Part of the Arecaceae (Palm) family, members of the Butia genus are called
"feather" palms and consist of 22 species. Butia capitata is the most cold-hardy.
Form: Palm tree.
Lifespan: About 80 years.
Leaf retention: Evergreen.
Growth rate: Slow.
Mature Size: 15-20' high and 10-15' wide.
Flowers: Pale yellow to reddish, with 3 petals and 3 sepals, on many strands connected to a
central stalk. This inflorescence is enclosed in a woody spathe which splits apart when
the flowers are ready to open.
Separate male and female flowers are grouped in threes - two male flowers and one female.
Male flowers have 6 stamens.
Years before fruiting: 8-10.
Fruit: Yellow-orange, round to oval, 1" diameter, with a single round seed,
fibrous flesh, sweet-tart mixed fruit taste. Taste has been compared to apricot, pineapple
and banana, or mango and peach. Hangs in large sprays. Quality of fruit varies from plant to plant.
Months for fruit to ripen: 3-4. The fruit is ripe when fully colored, sometimes with a slight
blush. One palm may produce 50-100 pounds of fruit.
Storage after harvest: Refrigerate up to one week.
Leaves: Blue-green, long, arching, v-shaped central stalk with long, narrow
leaflets growing along both edges.
Stems: Trunk is 1' - 2' in diameter. Leaf stems have thorns.
Roots: Not invasive. Susceptible to root rot in moist soil.
Wildlife: Flowers attract pollinating insects, fruit attracts mammals.
Toxic / Danger: Thorny leaf stems.
Origin: Central-southern Brazil and adjacent areas of Uruguay and Argentina.
Cultivation and Uses
USDA hardiness zones: 8b-11. Hardy to 15°F when young, possibly 5-10°F when mature.
Chill hours: None.
Heat tolerant: Yes.
Sun: Full sun to part shade.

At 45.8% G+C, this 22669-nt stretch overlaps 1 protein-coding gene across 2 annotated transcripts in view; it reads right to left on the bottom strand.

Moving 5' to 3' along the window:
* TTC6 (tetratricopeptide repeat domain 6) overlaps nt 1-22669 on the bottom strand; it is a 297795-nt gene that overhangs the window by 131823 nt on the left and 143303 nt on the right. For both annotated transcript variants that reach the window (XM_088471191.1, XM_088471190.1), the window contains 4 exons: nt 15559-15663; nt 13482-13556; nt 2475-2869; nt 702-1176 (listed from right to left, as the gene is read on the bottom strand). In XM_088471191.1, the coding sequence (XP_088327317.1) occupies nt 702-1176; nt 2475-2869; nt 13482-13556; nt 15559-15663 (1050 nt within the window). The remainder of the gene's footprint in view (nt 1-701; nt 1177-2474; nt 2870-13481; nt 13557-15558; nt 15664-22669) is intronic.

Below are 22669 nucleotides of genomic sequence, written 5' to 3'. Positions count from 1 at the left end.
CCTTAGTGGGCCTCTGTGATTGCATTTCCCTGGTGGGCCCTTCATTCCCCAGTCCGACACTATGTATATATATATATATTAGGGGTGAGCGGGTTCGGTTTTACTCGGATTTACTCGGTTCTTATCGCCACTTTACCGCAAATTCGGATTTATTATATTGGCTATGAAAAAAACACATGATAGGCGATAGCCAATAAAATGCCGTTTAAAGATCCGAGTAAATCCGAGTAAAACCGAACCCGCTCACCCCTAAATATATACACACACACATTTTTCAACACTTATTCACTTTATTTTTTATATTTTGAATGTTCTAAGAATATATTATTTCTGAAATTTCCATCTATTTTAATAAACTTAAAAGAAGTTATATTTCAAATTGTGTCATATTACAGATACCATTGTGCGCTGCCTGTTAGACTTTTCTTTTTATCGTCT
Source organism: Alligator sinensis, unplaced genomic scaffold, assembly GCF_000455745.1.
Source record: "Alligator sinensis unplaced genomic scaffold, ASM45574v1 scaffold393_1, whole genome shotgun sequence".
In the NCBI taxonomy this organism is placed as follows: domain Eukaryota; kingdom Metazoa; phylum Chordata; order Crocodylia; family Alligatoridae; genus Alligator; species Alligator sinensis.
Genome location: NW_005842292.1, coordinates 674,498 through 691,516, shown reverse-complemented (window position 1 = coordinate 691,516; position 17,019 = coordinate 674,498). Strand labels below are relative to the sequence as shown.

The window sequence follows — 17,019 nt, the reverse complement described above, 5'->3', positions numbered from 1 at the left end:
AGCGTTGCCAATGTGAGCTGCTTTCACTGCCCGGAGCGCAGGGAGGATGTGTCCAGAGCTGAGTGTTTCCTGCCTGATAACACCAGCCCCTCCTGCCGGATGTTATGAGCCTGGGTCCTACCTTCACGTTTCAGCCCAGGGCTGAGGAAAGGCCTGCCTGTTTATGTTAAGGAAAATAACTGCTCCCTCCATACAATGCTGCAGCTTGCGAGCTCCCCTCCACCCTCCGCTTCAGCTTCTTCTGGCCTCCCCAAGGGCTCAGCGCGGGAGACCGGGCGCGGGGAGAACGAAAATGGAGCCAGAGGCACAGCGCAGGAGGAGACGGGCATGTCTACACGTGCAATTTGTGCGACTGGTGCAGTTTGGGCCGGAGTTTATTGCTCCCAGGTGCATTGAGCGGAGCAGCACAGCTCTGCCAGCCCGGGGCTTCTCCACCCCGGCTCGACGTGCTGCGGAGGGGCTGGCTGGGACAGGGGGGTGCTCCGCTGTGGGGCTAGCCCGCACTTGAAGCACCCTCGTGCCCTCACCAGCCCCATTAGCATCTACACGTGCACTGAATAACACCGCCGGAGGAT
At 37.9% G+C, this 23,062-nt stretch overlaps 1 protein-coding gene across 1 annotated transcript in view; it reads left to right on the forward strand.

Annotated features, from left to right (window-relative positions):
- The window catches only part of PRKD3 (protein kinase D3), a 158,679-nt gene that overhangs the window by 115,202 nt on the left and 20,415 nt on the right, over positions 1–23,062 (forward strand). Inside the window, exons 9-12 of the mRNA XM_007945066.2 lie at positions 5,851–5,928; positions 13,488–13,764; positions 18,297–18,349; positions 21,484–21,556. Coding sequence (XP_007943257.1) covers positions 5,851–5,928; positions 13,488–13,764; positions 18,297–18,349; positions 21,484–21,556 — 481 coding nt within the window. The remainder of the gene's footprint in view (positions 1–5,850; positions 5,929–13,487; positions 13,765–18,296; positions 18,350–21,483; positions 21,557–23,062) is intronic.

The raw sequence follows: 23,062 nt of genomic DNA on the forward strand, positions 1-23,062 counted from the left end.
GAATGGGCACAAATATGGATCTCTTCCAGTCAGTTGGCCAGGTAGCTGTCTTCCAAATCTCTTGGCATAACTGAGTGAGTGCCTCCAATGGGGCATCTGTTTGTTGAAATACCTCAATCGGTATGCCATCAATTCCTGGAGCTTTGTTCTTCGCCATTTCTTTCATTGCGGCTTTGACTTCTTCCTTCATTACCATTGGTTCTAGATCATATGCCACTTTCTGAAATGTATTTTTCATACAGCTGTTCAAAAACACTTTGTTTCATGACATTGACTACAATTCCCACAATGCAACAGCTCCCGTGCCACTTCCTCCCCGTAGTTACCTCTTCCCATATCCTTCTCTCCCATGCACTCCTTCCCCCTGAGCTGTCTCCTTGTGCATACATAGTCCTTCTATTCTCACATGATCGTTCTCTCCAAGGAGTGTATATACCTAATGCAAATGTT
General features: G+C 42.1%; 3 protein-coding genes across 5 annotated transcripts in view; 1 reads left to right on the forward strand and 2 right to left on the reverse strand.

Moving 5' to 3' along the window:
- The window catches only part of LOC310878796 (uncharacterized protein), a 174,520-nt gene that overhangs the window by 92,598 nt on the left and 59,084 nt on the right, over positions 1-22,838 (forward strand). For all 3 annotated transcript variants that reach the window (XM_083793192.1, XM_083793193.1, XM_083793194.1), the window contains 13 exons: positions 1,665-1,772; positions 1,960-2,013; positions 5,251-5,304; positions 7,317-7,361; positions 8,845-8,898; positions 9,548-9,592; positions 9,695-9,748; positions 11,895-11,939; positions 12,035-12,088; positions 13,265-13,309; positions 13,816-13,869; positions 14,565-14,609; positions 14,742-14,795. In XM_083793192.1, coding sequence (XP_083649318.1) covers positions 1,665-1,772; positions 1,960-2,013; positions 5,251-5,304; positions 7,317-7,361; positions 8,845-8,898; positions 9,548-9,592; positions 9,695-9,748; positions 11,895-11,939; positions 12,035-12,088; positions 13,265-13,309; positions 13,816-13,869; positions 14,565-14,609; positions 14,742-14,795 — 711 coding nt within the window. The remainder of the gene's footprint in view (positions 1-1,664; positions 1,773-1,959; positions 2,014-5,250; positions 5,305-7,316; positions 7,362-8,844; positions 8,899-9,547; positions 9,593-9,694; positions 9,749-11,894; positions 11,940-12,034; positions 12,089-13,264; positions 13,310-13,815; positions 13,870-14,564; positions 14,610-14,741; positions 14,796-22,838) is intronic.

Drought tolerant: Yes.
Water after becoming established: Deep water monthly. Additional water speeds growth.
Soil: Very well drained, tolerant of soil types otherwise, pH 6.1-7.8 (slightly acidic
to slightly alkaline). Salt tolerant.
Fertilize: Fertilization speeds growth but it is mainly used in case of nutrient deficiency
which is likely in alkaline soil.
Look for 10-5-10 to 20-5-20 (N-P-K) fertilizer that also includes the micronutrients
magnesium (Mg), manganese (Mn) and iron (Fe).
Apply mid-spring after one year in the ground. Do not over-fertilize.
Apply under the canopy but away from the trunk.
Mulch: No. Soil must dry quickly.
Spacing: Best with 100-200 square feet for adequate root spread; 10-14 feet between it and
the trunk of another palm or tree.
Prune: Remove lower leaves when they become untidy.
Litter: Fruit if not harvested.
Propagation: Butia species have a reputation of being difficult to germinate. One method
is to take soaked seed, bury it in moist vermiculite and perlite in a closed
container, and cycle it between 70-105°F over a 24-hour period for one month or until
germination has occurred. An alternate method is to take seed, newly cut from its fruit,
and gently crack and remove the outer husk, then provide the same container treatment.
Uses: Ornamental palm. The edible fruit naturally contains pectin for jelly.
The seeds have been roasted and ground for a coffee substitute.
Formerly known as Butia odorata. Pindo Palms are very wind tolerant.
Several other palm species closely resemble the Pindo Palm and its variability in appearance
could be because it is mistaken for those other palms, or possibly because of hybridizing
with other species.
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